Bad News in Argentina’s Currency Black Market
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In May, an old feature of macroeconomic instability returned to Argentina’s cities: black market currency trading. In the last few months, the peso has dropped precipitously on the black market while the government makes tiny adjustments to an increasingly fictitious official dollar-peso rate. The government’s exchange rate policies have already gouged export-oriented businesses and portend bad news for Argentina’s macroeconomic health.
The Resurgence of Blue Dollars
The official exchange rate stands at 4.59 pesos per dollar. The official rate has been ticking up on paper, with the peso depreciating against the dollar by a couple percentage points each month. However, few Argentinians can actually buy dollars at the official rate and the government is actively closing avenues to dollars by prohibiting some types of swaps and limiting capital transfers. At banks and exchange houses, Argentines and foreigners can sell but not buy dollars at the official exchange rate. The exception – Argentines can buy dollars if they are traveling abroad – is becoming more difficult; Argentines must now submit more paperwork and the central bank may only allow approved applicants to buy a few hundred dollars. Cue the black market.
Currency houses, unlicensed street traders, sweet shops, and hotels have all started buying and selling “blue dollars,” or dollars at a parallel rate. The peso has fallen as Argentina’s economic fundamentals falter – 25% annual inflation, rising unemployment, slowing growth – but poorly-managed currency controls have caused the peso to depreciate on the black market at alarming rates. In May, blue dollars traded at five pesos, just enough above the official rate to give the unemployed an incentive to trade currency on the street. In June, the blue dollar passed six pesos and at the end of July, it reached seven. In tourist districts, shops of all types now have hand-written signs in the windows, offering to buy dollars at parallel rates.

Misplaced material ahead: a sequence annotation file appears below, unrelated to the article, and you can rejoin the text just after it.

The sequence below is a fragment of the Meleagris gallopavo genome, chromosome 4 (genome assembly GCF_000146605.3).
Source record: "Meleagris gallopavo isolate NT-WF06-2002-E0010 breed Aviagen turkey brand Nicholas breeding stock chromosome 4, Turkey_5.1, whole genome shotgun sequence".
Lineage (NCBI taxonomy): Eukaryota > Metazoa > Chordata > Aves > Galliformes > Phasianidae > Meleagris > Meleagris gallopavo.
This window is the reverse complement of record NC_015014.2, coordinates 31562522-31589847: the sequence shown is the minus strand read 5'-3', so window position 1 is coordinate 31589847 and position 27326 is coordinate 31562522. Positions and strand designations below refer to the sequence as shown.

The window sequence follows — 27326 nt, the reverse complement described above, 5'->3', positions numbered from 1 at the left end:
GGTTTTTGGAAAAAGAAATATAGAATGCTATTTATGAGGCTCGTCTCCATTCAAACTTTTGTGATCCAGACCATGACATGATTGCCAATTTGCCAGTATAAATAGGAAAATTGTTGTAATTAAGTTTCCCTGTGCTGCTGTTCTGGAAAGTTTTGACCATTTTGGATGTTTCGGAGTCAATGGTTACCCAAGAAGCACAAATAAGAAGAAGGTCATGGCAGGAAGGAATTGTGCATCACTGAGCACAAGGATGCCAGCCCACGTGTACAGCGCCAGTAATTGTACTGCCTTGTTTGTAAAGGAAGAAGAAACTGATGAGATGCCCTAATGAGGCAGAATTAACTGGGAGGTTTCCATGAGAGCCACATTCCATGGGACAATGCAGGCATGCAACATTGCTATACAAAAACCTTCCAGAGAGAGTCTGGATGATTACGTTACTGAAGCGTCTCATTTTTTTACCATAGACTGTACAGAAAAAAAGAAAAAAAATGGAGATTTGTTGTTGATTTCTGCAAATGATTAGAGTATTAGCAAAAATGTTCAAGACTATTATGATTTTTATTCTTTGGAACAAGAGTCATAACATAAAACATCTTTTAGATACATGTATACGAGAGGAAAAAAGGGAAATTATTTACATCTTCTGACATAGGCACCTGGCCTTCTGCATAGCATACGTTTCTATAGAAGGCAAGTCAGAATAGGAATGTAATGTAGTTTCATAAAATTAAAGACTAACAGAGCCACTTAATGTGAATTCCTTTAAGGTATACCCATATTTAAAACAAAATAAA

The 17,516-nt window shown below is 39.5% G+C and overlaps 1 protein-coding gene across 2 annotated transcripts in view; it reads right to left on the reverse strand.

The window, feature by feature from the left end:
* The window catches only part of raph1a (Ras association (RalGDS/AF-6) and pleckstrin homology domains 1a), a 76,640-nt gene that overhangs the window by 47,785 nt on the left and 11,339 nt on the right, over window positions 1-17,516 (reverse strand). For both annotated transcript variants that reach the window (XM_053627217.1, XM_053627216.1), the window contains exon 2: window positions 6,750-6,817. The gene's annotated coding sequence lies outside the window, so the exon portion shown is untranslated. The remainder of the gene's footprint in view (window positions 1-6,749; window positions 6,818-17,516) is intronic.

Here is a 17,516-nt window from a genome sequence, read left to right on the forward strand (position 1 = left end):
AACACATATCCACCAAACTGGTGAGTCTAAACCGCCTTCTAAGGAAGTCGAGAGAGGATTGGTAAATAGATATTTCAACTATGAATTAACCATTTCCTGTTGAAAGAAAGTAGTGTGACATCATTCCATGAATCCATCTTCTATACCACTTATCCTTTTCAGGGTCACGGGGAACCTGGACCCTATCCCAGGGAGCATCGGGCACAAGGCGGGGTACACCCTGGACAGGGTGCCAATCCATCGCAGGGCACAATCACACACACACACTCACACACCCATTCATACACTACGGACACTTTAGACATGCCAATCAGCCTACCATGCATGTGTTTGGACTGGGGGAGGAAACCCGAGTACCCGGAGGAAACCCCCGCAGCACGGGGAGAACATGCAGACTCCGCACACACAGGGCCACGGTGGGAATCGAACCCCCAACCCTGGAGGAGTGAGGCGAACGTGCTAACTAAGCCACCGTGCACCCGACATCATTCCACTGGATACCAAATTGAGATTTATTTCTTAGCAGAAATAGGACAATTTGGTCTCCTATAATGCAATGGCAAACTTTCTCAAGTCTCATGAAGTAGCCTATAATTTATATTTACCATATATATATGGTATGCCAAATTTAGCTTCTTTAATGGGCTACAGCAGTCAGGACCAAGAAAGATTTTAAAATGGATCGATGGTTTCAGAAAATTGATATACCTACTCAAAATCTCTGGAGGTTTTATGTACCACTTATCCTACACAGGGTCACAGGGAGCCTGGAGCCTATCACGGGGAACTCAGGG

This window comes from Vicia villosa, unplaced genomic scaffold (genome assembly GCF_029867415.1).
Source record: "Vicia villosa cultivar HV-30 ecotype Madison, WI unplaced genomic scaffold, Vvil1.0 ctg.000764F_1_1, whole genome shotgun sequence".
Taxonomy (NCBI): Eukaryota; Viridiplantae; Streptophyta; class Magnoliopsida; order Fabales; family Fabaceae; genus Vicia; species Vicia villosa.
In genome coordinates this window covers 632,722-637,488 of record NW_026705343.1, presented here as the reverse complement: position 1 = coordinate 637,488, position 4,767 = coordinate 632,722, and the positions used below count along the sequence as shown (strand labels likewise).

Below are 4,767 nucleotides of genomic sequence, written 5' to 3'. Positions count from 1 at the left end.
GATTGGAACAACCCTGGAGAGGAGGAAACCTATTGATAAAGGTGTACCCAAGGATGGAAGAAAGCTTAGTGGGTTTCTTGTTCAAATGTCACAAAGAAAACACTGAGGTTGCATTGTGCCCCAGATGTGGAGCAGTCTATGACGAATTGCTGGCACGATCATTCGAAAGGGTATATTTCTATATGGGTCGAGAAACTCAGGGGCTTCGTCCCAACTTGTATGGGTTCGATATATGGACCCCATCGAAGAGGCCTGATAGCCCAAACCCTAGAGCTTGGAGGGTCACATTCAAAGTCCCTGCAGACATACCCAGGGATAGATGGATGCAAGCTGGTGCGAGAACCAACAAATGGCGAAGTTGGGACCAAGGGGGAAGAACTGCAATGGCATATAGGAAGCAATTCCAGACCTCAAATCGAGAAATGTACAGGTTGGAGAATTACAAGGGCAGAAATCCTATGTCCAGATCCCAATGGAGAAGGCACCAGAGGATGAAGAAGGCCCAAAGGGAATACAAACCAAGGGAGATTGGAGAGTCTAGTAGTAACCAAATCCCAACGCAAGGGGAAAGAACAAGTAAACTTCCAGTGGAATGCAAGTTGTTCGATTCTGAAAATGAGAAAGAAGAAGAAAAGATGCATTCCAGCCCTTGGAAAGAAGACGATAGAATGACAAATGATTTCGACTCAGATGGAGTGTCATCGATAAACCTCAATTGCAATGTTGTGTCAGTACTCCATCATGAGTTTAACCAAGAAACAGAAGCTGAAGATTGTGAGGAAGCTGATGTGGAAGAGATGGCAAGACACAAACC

Bad News for Exporters, Bad News for Everyone
Inflation and stagnant growth hit businesses hard, and a parallel currency market only makes things worse. Exporters, particularly in the manufacturing and agricultural sectors, have seen costs rise drastically in the last six months. Foreign currency earnings at the official exchange rate cannot cover the increase and raising prices reduces competitiveness; the Financial Times recently published an article on how these policies and conditions have wrought havoc among vintners.
Publicly-traded companies with subsidiaries in Argentina such as Chilean energy company Enersis (NYSE: ENI), energy company Pampa Energia (NYSE: PAM), and Brazilian oil giant Petrobras (NYSE: PBR) have seen costs soar and profits slump at Argentinian operations. The stocks of these resource-extracting companies have been battered by a combination of rising political concerns after President Kirchner’s nationalization of the largest oil installation, falling prices, and steeply higher costs. Similarly, shares of bank BBVA Banco Frances (NYSE: BFR) have slumped this year on slow growth and high inflation, combined with government steps to up regulation while pressuring the banking sector to make cheap loans. The broader Global X FTSE Argentina 20, an ETF that tracks Argetina's main index, has fallen more than 40% since the beginning of the year.
While exporters are hurting most now, the rise of a parallel currency market is bad news for everyone with stakes in the Argentine economy. The rates must be reconciled at some point – the Central Bank is already low on dollars – and the bigger the gap between the official rate and the parallel rate, the more painful the eventual devaluation.
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